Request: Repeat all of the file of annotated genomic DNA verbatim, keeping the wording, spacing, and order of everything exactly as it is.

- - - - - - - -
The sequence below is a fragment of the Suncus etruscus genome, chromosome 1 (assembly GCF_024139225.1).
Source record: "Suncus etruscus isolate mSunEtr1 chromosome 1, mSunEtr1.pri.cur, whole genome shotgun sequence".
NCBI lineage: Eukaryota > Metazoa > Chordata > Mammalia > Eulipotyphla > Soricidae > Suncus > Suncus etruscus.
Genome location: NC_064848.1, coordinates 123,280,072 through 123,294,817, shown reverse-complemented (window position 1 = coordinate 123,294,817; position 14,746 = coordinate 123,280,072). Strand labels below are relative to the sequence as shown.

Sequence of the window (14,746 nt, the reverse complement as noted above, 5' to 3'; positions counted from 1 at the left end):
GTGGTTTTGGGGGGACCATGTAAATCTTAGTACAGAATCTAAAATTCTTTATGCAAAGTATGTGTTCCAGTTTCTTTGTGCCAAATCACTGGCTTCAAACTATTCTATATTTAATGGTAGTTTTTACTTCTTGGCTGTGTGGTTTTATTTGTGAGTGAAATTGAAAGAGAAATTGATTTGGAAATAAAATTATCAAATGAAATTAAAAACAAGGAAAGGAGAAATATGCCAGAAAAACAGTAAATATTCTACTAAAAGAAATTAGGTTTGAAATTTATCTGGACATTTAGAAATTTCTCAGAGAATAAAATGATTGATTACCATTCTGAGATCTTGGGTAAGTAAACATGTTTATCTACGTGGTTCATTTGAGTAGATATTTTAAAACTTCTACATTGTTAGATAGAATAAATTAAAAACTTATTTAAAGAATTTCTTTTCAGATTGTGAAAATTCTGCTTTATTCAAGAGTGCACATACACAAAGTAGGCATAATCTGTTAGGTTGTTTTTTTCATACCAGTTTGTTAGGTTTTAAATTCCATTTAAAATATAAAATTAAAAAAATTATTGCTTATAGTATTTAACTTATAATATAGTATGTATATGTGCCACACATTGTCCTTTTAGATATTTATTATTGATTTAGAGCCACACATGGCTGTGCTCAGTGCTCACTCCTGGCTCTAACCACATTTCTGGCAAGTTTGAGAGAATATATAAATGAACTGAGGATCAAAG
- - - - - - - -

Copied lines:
The sequence below is a fragment of the Suncus etruscus genome, chromosome 1 (assembly GCF_024139225.1).
Source record: "Suncus etruscus isolate mSunEtr1 chromosome 1, mSunEtr1.pri.cur, whole genome shotgun sequence".
NCBI lineage: Eukaryota > Metazoa > Chordata > Mammalia > Eulipotyphla > Soricidae > Suncus > Suncus etruscus.
Genome location: NC_064848.1, coordinates 123,280,072 through 123,294,817, shown reverse-complemented (window position 1 = coordinate 123,294,817; position 14,746 = coordinate 123,280,072). Strand labels below are relative to the sequence as shown.

Sequence of the window (14,746 nt, the reverse complement as noted above, 5' to 3'; positions counted from 1 at the left end):
GTGGTTTTGGGGGGACCATGTAAATCTTAGTACAGAATCTAAAATTCTTTATGCAAAGTATGTGTTCCAGTTTCTTTGTGCCAAATCACTGGCTTCAAACTATTCTATATTTAATGGTAGTTTTTACTTCTTGGCTGTGTGGTTTTATTTGTGAGTGAAATTGAAAGAGAAATTGATTTGGAAATAAAATTATCAAATGAAATTAAAAACAAGGAAAGGAGAAATATGCCAGAAAAACAGTAAATATTCTACTAAAAGAAATTAGGTTTGAAATTTATCTGGACATTTAGAAATTTCTCAGAGAATAAAATGATTGATTACCATTCTGAGATCTTGGGTAAGTAAACATGTTTATCTACGTGGTTCATTTGAGTAGATATTTTAAAACTTCTACATTGTTAGATAGAATAAATTAAAAACTTATTTAAAGAATTTCTTTTCAGATTGTGAAAATTCTGCTTTATTCAAGAGTGCACATACACAAAGTAGGCATAATCTGTTAGGTTGTTTTTTTCATACCAGTTTGTTAGGTTTTAAATTCCATTTAAAATATAAAATTAAAAAAATTATTGCTTATAGTATTTAACTTATAATATAGTATGTATATGTGCCACACATTGTCCTTTTAGATATTTATTATTGATTTAGAGCCACACATGGCTGTGCTCAGTGCTCACTCCTGGCTCTAACCACATTTCTGGCAAGTTTGAGAGAATATATAAATGAACTGAGGATCAAAG